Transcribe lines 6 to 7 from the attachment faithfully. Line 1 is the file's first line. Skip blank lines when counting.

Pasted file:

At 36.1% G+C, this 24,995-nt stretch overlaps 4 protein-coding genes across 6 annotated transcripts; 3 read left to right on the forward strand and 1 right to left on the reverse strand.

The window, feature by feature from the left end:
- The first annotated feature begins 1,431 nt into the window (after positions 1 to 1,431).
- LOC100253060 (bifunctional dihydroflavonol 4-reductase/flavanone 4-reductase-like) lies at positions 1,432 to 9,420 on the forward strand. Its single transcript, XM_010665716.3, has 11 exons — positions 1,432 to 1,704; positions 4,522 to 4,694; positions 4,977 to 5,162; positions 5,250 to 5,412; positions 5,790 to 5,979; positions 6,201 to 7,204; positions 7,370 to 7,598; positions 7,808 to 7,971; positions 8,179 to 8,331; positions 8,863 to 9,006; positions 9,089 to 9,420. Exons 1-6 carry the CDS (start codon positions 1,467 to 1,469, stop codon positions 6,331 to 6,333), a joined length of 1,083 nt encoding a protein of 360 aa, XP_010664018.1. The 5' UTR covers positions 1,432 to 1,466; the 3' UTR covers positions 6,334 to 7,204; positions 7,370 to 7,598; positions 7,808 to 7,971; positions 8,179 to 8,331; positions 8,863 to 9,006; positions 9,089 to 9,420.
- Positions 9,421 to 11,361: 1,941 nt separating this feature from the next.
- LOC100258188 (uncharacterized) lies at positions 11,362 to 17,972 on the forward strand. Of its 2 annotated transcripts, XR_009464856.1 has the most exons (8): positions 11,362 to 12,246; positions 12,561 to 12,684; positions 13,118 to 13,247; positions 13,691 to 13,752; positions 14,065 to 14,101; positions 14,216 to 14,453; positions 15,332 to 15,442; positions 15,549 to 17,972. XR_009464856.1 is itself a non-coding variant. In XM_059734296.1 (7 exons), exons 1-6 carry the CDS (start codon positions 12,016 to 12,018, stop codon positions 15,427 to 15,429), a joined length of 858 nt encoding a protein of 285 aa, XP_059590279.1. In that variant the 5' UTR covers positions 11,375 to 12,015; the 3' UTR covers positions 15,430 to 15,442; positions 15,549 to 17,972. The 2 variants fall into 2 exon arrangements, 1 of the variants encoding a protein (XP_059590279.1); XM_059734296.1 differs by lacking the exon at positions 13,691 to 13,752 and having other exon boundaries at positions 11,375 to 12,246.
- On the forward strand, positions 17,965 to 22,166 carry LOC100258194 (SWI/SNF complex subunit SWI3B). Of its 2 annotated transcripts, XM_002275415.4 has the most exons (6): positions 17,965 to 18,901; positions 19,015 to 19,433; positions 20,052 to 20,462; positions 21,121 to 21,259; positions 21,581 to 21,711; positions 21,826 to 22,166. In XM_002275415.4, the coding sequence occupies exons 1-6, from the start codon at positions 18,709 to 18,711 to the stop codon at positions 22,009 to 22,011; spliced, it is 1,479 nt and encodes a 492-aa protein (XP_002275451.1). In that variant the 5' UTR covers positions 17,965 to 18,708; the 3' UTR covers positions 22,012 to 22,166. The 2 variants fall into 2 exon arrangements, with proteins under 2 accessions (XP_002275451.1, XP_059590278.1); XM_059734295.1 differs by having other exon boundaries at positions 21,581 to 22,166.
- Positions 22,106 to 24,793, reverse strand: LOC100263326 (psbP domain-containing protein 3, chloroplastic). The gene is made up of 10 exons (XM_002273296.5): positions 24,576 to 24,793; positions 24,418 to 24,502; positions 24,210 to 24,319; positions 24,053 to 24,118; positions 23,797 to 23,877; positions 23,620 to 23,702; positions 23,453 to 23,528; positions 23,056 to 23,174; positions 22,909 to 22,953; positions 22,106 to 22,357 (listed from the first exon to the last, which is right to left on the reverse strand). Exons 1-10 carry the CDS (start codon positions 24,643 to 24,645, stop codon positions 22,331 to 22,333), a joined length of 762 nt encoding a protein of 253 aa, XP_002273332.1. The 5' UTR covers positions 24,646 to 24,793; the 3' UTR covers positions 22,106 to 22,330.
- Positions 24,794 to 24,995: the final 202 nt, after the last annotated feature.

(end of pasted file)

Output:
- LOC100258188 (uncharacterized) lies at positions 11,362 to 17,972 on the forward strand. Of its 2 annotated transcripts, XR_009464856.1 has the most exons (8): positions 11,362 to 12,246; positions 12,561 to 12,684; positions 13,118 to 13,247; positions 13,691 to 13,752; positions 14,065 to 14,101; positions 14,216 to 14,453; positions 15,332 to 15,442; positions 15,549 to 17,972. XR_009464856.1 is itself a non-coding variant. In XM_059734296.1 (7 exons), exons 1-6 carry the CDS (start codon positions 12,016 to 12,018, stop codon positions 15,427 to 15,429), a joined length of 858 nt encoding a protein of 285 aa, XP_059590279.1. In that variant the 5' UTR covers positions 11,375 to 12,015; the 3' UTR covers positions 15,430 to 15,442; positions 15,549 to 17,972. The 2 variants fall into 2 exon arrangements, 1 of the variants encoding a protein (XP_059590279.1); XM_059734296.1 differs by lacking the exon at positions 13,691 to 13,752 and having other exon boundaries at positions 11,375 to 12,246.
- On the forward strand, positions 17,965 to 22,166 carry LOC100258194 (SWI/SNF complex subunit SWI3B). Of its 2 annotated transcripts, XM_002275415.4 has the most exons (6): positions 17,965 to 18,901; positions 19,015 to 19,433; positions 20,052 to 20,462; positions 21,121 to 21,259; positions 21,581 to 21,711; positions 21,826 to 22,166. In XM_002275415.4, the coding sequence occupies exons 1-6, from the start codon at positions 18,709 to 18,711 to the stop codon at positions 22,009 to 22,011; spliced, it is 1,479 nt and encodes a 492-aa protein (XP_002275451.1). In that variant the 5' UTR covers positions 17,965 to 18,708; the 3' UTR covers positions 22,012 to 22,166. The 2 variants fall into 2 exon arrangements, with proteins under 2 accessions (XP_002275451.1, XP_059590278.1); XM_059734295.1 differs by having other exon boundaries at positions 21,581 to 22,166.